The relationship between excitation copper loss and
excitation MMF is given by:
p
cu]
= 4(N
]
I
]
)
2
p(I
c]
+ I
]
)(k
]
A
]
)
(8)
Another difference between PM and EE machines is the
influence of MMF drops in the stator and rotor. For PM
machines, firstly, the equivalent airgap is much bigger than
the mechanical one, since the magnet is thick and its
permeability is close to the air. Secondly, the magnets are
small and very easy to be accommodated. Hence, the
influence of the MMF drops in the stator and rotor is low
and can be easily compensated by using slightly more
magnet, although it is also important to consider the cost.
However, for EE machines, the influence of the MMF
drops in the stator and rotor is much higher due to the
smaller equivalent airgap. Meanwhile, the field winding
area is proportional to the square of excitation MMF.
Hence, the MMF drops in the stator and rotor will result in
a significant increase of field winding area and hence affect
the machine design. Therefore, for EE machines, it is
important and necessary to consider the MMF drops in the
stator and rotor.
In the actual field, the MMF drops in stator and rotor are
complicated. However, a simplified method is suggested
here to approximate the influence by using an average
relative permeability and equivalent airgap length:
o
i
= o + (1  z
6
z
)
o
p (9)
z
6
(10)
Therefore, B
o
z
6
ppo'
_
k
u
k
]
I
c]
2
p
cuu
A
u
p
cu]
A
]
(I
c]
+I
u
)(I
c]
+ I
]
)
(12)
1191
The field winding area can be obtained based on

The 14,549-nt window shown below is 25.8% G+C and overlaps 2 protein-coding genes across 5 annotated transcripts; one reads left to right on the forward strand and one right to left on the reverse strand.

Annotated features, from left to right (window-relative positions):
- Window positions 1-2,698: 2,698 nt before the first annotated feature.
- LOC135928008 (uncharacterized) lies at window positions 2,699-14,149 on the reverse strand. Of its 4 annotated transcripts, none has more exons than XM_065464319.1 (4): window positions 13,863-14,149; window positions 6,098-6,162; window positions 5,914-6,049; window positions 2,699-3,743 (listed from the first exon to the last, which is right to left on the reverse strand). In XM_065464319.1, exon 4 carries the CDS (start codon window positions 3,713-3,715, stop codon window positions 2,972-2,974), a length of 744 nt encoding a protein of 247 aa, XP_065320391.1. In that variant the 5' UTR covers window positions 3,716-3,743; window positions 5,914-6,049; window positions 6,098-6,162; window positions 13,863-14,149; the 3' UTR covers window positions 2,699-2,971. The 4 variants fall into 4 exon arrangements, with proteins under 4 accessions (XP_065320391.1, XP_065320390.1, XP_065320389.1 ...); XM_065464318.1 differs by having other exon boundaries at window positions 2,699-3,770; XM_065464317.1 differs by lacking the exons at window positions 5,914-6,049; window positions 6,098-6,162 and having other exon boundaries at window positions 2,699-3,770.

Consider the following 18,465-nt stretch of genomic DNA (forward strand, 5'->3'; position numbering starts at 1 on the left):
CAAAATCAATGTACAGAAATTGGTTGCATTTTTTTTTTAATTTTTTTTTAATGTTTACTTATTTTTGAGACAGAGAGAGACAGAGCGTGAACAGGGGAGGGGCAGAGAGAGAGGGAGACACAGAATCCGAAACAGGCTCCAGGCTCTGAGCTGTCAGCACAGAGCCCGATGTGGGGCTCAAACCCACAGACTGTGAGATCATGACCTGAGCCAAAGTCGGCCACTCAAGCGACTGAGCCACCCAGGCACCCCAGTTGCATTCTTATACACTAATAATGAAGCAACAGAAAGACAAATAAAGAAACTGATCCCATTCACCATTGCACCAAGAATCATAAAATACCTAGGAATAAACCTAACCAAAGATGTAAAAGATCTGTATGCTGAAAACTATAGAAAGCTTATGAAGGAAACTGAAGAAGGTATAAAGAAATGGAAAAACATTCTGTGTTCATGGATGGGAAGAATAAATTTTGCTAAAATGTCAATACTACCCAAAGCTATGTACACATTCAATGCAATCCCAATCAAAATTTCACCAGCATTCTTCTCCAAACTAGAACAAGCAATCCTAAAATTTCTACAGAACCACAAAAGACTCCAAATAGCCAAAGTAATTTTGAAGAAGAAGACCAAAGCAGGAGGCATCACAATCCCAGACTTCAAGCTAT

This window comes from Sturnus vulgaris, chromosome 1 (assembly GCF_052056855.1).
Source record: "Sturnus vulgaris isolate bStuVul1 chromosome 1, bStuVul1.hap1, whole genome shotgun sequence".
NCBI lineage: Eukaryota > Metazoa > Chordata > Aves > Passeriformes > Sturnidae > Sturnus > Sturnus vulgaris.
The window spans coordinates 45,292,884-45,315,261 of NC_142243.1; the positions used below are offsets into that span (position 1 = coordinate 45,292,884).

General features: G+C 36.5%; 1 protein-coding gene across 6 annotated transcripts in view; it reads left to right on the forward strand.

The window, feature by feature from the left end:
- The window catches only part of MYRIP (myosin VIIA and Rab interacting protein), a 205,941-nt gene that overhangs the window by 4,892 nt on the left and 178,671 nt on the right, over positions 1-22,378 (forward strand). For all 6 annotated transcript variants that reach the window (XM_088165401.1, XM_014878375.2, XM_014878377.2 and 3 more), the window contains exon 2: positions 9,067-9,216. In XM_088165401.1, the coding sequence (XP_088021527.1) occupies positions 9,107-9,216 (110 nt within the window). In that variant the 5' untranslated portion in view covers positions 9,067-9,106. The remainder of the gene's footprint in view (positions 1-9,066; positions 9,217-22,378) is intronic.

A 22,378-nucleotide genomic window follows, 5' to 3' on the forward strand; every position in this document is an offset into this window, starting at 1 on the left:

geometric and magnetic relationships as:
A
]
= n(
o
z
6
)
2
(z
o
o
p
y)(1  [
 z
)2
(13)
[
= 2(o + b
ps
)(
o
z
6
) (14)
IV. COPPER LOSS OPTIMIZATION OF EE MACHINES
As can be seen in (12), the torque of EE machines is the
function of both armature and excitation copper losses,
which should be optimized first to maximize the torque.
The total copper loss p
cu
is fixed due to the efficient and
cooling requirements. The output torque is rewritten as:
I =
no
p
162
o
z
6
ppo'
_
k
u
k
]
I
c]
2
p
cuu
A
u
(p
cu
 p
cuu
)A
]
(I
c]
+ I
u
)(I
c]
+I
]
)
(15)
It can be concluded that the torque of EE machines
peaks when p
cua
=p
cuf
=p
cu
/2.
According to (7), since PM rotors are copper loss free,
they can achieve much higher torque when having the same
total copper loss as EE machines. However, in order to
emphasize the differences due to the rotor, all optimal
designs in this paper are obtained when they have the same
armature copper loss as p
cua
=p
cu
/2.
V. MAXIMUM TORQUE PER VOLUME (T/V)
For most applications, higher torque is desired when the
machine size is fixed. Hence, EE and PM machines are
optimized and compared first in term of torque per volume.
According to (3), (7), (12), and (13), the torque is the
function of
is
optimized to maximize torque.
For PM machines, their performance can be obtained
based on Given B
m
, the peak torque is
predicted by Given B
model.
A. Given B
model
According to (3) and (7), the torque can be derived as:
I
2
=
n
3
S2
(
o
2
B
m
o
p
I
c]
)
2
p
cuu
k
u
p(I
c]
+I
u
)
z
6
3
y
2
(1 o
s
o
p
y)(
1  [
s
 z
6
2

no
s
o
p
yz
6
4p
)
(16)
The torque variation with split ratio and flux density
ratio is shown in Fig. 3. It can be seen that there is a
combination of optimal split ratio and flux density ratio to
maximize the torque. Assuming is given,
op
is derived
by letting T/
=0 as:
z
6op
=
S
4
1  [
s
1 + no
s
o
p
y(2p)]
(17)
Since
s
,
s
and
p
are constant,
op
simply depends on
and 2p. As shown in Fig. 4,
op
is lower due to the thicker
stator yoke when either is higher or 2p is lower. However,
when 2p is higher, the influence of on
op
is lower.
Fig. 3. Torque variation based on Given B when 2p=20 and in D1.
Fig. 4. Variations of op based on Given B model when size is D1.
In the similar way, by letting T/=0,
op
can be
obtained as:
y
op
=
1
8o
s
o
p
nz
6
_
S2p(1 [
s
 z
6
) +nz
6
] 
_
92p(1  [
s
 z
6
) + nz
6
]
2
64pnz
6
(1  [
s
z
6
)
_ (18)
The influence of
and 2p on
op
is illustrated in Fig. 5.
Either lower 2p or higher
<0.75, their
op
is
high and varies modestly.